In what is the first close-look at traffic to the New York Times’ website since the debut of its paywall late last month, analytics firm Experian Hitwise says visits to NYTimes.com (NYSE: NYT) have been off between 5 percent and 15 percent most days during the 12 days following the paywall’s launch, compared to days during the previous period. (Visits were actually down only slightly on Friday and up on Saturday, possibly because of interest in the budget showdown).
Under the New York Times’ paywall plan, visitors can read 20 articles a month free before being prompted to pay up, and, indeed, the data Experian Hitwise collected shows that traffic was off the most –15 percent — on the last day of March, when the greatest number of visitors to the site would have reached their monthly article limit (March 31 is the first Thursday on the below chart):
It does not appear as though the daily drop off in visitors has accelerated in April as this month has progressed. Instead, the daily decrease seems to have stayed steady at between 5 percent and 10 percent a day. The news rush last week however may have meant that the drop-off in traffic from visitors who decided not to pay was offset — and, by Saturday, more than offset — by occasional or new readers coming to the Times’ website that day for its politics coverage.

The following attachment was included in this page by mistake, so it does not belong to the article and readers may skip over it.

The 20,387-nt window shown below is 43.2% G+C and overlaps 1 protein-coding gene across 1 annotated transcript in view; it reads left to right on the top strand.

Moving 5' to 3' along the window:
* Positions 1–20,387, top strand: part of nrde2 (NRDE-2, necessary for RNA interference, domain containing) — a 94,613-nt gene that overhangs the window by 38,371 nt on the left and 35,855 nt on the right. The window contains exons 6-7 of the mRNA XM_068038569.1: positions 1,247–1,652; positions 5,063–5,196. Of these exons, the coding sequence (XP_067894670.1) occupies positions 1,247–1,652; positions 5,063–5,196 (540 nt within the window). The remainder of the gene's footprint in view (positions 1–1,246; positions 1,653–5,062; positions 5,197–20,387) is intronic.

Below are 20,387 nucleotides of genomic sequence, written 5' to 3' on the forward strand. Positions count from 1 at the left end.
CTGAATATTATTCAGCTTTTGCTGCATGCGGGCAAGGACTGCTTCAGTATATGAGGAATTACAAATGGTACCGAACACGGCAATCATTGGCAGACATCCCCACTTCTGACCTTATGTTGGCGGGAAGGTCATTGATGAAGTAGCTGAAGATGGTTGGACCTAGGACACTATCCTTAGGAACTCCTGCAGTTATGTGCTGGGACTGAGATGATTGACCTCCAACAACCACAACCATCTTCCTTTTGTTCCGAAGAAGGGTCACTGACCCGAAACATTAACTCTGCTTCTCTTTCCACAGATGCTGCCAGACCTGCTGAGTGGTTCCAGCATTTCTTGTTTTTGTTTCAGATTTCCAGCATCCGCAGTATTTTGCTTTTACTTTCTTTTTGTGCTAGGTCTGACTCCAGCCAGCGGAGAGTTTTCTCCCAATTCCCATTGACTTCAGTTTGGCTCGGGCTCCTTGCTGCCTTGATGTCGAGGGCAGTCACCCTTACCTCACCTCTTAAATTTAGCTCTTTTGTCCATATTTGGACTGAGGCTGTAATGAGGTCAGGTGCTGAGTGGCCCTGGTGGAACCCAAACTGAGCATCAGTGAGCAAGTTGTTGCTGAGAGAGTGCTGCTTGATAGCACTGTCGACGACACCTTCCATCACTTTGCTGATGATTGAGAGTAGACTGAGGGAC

It’s also worth noting that the Times has implied that the impact of its plan on the overall number of visitors to its site should be minimal, since executives have said that only 15 percent of monthly visitors to NYTimes.com are heavy users who read more than 20 articles a month and therefore would be prompted to pay.
And, of course, it’s possible that a significant percentage of those heavy users have in fact already decided to pay in order to read additional Times content online. Many of them, however, have decided not to. The Experian Hitwise data indicates page views are off more than visits are, and even dropped on Saturday, when overall visits were up, indicating that the paywall is indeed cutting some readers off. (Note again that page views were off the most on the first Thursday on the chart, the last day of March):